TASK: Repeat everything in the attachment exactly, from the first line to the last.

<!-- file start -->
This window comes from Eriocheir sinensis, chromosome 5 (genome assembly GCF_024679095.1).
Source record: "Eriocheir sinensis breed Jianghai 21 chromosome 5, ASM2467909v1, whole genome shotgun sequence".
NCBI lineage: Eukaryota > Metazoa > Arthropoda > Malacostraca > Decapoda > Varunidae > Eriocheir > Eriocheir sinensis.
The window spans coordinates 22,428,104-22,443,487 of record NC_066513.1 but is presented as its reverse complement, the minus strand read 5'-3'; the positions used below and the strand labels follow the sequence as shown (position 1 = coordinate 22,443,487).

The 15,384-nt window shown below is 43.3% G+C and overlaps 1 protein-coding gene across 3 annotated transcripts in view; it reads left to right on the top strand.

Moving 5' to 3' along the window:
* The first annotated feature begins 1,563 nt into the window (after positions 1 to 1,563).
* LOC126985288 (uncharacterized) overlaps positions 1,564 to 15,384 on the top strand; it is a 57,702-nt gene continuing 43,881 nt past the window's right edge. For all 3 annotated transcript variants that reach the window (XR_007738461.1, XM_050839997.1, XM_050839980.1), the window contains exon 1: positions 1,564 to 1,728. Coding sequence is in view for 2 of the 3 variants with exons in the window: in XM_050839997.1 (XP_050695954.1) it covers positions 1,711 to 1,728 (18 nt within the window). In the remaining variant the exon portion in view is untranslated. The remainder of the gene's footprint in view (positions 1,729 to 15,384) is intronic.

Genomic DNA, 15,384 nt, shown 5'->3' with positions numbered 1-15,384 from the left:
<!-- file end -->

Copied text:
This window comes from Eriocheir sinensis, chromosome 5 (genome assembly GCF_024679095.1).
Source record: "Eriocheir sinensis breed Jianghai 21 chromosome 5, ASM2467909v1, whole genome shotgun sequence".
NCBI lineage: Eukaryota > Metazoa > Arthropoda > Malacostraca > Decapoda > Varunidae > Eriocheir > Eriocheir sinensis.
The window spans coordinates 22,428,104-22,443,487 of record NC_066513.1 but is presented as its reverse complement, the minus strand read 5'-3'; the positions used below and the strand labels follow the sequence as shown (position 1 = coordinate 22,443,487).

The 15,384-nt window shown below is 43.3% G+C and overlaps 1 protein-coding gene across 3 annotated transcripts in view; it reads left to right on the top strand.

Moving 5' to 3' along the window:
* The first annotated feature begins 1,563 nt into the window (after positions 1 to 1,563).
* LOC126985288 (uncharacterized) overlaps positions 1,564 to 15,384 on the top strand; it is a 57,702-nt gene continuing 43,881 nt past the window's right edge. For all 3 annotated transcript variants that reach the window (XR_007738461.1, XM_050839997.1, XM_050839980.1), the window contains exon 1: positions 1,564 to 1,728. Coding sequence is in view for 2 of the 3 variants with exons in the window: in XM_050839997.1 (XP_050695954.1) it covers positions 1,711 to 1,728 (18 nt within the window). In the remaining variant the exon portion in view is untranslated. The remainder of the gene's footprint in view (positions 1,729 to 15,384) is intronic.

Genomic DNA, 15,384 nt, shown 5'->3' with positions numbered 1-15,384 from the left: